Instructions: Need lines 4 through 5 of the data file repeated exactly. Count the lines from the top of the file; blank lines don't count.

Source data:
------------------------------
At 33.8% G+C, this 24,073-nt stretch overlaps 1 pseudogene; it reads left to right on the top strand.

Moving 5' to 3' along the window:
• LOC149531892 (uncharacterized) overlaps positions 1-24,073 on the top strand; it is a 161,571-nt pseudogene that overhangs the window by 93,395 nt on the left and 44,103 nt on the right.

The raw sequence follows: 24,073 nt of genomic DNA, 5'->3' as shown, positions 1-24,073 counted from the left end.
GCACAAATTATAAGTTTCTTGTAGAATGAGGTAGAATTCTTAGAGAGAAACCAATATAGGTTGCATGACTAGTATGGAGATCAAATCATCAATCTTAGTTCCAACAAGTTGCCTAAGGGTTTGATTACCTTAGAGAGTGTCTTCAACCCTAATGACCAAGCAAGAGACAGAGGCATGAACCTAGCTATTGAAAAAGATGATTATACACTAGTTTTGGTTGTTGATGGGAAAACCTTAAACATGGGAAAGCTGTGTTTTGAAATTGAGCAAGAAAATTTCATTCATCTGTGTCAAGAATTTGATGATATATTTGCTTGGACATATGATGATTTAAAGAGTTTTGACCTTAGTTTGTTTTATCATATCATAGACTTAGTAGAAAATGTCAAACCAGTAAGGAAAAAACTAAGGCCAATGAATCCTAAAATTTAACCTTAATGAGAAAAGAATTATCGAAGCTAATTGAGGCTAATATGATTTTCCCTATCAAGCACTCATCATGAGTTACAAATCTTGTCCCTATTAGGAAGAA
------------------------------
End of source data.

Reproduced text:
The raw sequence follows: 24,073 nt of genomic DNA, 5'->3' as shown, positions 1-24,073 counted from the left end.
GCACAAATTATAAGTTTCTTGTAGAATGAGGTAGAATTCTTAGAGAGAAACCAATATAGGTTGCATGACTAGTATGGAGATCAAATCATCAATCTTAGTTCCAACAAGTTGCCTAAGGGTTTGATTACCTTAGAGAGTGTCTTCAACCCTAATGACCAAGCAAGAGACAGAGGCATGAACCTAGCTATTGAAAAAGATGATTATACACTAGTTTTGGTTGTTGATGGGAAAACCTTAAACATGGGAAAGCTGTGTTTTGAAATTGAGCAAGAAAATTTCATTCATCTGTGTCAAGAATTTGATGATATATTTGCTTGGACATATGATGATTTAAAGAGTTTTGACCTTAGTTTGTTTTATCATATCATAGACTTAGTAGAAAATGTCAAACCAGTAAGGAAAAAACTAAGGCCAATGAATCCTAAAATTTAACCTTAATGAGAAAAGAATTATCGAAGCTAATTGAGGCTAATATGATTTTCCCTATCAAGCACTCATCATGAGTTACAAATCTTGTCCCTATTAGGAAGAA